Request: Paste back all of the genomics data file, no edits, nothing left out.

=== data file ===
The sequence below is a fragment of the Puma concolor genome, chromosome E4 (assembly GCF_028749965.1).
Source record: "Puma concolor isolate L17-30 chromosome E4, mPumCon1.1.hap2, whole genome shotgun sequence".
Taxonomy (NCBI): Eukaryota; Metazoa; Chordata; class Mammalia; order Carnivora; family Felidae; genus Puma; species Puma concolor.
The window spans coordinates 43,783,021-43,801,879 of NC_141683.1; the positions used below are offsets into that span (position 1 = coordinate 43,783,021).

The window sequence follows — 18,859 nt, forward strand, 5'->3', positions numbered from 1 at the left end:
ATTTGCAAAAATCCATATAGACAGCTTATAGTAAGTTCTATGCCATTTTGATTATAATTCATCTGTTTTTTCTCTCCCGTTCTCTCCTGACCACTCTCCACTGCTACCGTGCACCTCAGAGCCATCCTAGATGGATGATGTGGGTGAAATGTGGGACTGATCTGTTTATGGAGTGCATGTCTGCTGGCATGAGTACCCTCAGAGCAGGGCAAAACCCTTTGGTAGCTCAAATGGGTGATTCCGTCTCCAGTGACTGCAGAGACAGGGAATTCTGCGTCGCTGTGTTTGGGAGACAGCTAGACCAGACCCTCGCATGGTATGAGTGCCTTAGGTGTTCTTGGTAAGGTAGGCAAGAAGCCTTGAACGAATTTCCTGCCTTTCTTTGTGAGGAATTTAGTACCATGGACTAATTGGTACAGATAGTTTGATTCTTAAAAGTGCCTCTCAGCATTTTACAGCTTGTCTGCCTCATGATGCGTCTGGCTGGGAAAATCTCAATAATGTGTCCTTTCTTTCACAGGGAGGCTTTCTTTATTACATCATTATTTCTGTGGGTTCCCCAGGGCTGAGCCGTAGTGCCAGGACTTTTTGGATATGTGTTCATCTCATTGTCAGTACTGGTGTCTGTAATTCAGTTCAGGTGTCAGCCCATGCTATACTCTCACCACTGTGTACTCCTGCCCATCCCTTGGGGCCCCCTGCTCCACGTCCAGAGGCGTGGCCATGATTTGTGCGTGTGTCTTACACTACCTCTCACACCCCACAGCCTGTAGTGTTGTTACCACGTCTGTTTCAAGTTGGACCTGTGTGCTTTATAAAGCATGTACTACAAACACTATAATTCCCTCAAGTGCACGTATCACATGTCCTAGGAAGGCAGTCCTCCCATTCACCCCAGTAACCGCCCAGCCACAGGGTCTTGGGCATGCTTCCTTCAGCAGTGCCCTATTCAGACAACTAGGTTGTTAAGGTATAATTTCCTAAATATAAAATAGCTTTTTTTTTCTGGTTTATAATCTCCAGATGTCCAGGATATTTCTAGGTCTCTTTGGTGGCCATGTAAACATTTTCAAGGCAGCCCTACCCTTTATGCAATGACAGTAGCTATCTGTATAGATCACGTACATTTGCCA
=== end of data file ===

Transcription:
The sequence below is a fragment of the Puma concolor genome, chromosome E4 (assembly GCF_028749965.1).
Source record: "Puma concolor isolate L17-30 chromosome E4, mPumCon1.1.hap2, whole genome shotgun sequence".
Taxonomy (NCBI): Eukaryota; Metazoa; Chordata; class Mammalia; order Carnivora; family Felidae; genus Puma; species Puma concolor.
The window spans coordinates 43,783,021-43,801,879 of NC_141683.1; the positions used below are offsets into that span (position 1 = coordinate 43,783,021).

The window sequence follows — 18,859 nt, forward strand, 5'->3', positions numbered from 1 at the left end:
ATTTGCAAAAATCCATATAGACAGCTTATAGTAAGTTCTATGCCATTTTGATTATAATTCATCTGTTTTTTCTCTCCCGTTCTCTCCTGACCACTCTCCACTGCTACCGTGCACCTCAGAGCCATCCTAGATGGATGATGTGGGTGAAATGTGGGACTGATCTGTTTATGGAGTGCATGTCTGCTGGCATGAGTACCCTCAGAGCAGGGCAAAACCCTTTGGTAGCTCAAATGGGTGATTCCGTCTCCAGTGACTGCAGAGACAGGGAATTCTGCGTCGCTGTGTTTGGGAGACAGCTAGACCAGACCCTCGCATGGTATGAGTGCCTTAGGTGTTCTTGGTAAGGTAGGCAAGAAGCCTTGAACGAATTTCCTGCCTTTCTTTGTGAGGAATTTAGTACCATGGACTAATTGGTACAGATAGTTTGATTCTTAAAAGTGCCTCTCAGCATTTTACAGCTTGTCTGCCTCATGATGCGTCTGGCTGGGAAAATCTCAATAATGTGTCCTTTCTTTCACAGGGAGGCTTTCTTTATTACATCATTATTTCTGTGGGTTCCCCAGGGCTGAGCCGTAGTGCCAGGACTTTTTGGATATGTGTTCATCTCATTGTCAGTACTGGTGTCTGTAATTCAGTTCAGGTGTCAGCCCATGCTATACTCTCACCACTGTGTACTCCTGCCCATCCCTTGGGGCCCCCTGCTCCACGTCCAGAGGCGTGGCCATGATTTGTGCGTGTGTCTTACACTACCTCTCACACCCCACAGCCTGTAGTGTTGTTACCACGTCTGTTTCAAGTTGGACCTGTGTGCTTTATAAAGCATGTACTACAAACACTATAATTCCCTCAAGTGCACGTATCACATGTCCTAGGAAGGCAGTCCTCCCATTCACCCCAGTAACCGCCCAGCCACAGGGTCTTGGGCATGCTTCCTTCAGCAGTGCCCTATTCAGACAACTAGGTTGTTAAGGTATAATTTCCTAAATATAAAATAGCTTTTTTTTTCTGGTTTATAATCTCCAGATGTCCAGGATATTTCTAGGTCTCTTTGGTGGCCATGTAAACATTTTCAAGGCAGCCCTACCCTTTATGCAATGACAGTAGCTATCTGTATAGATCACGTACATTTGCCA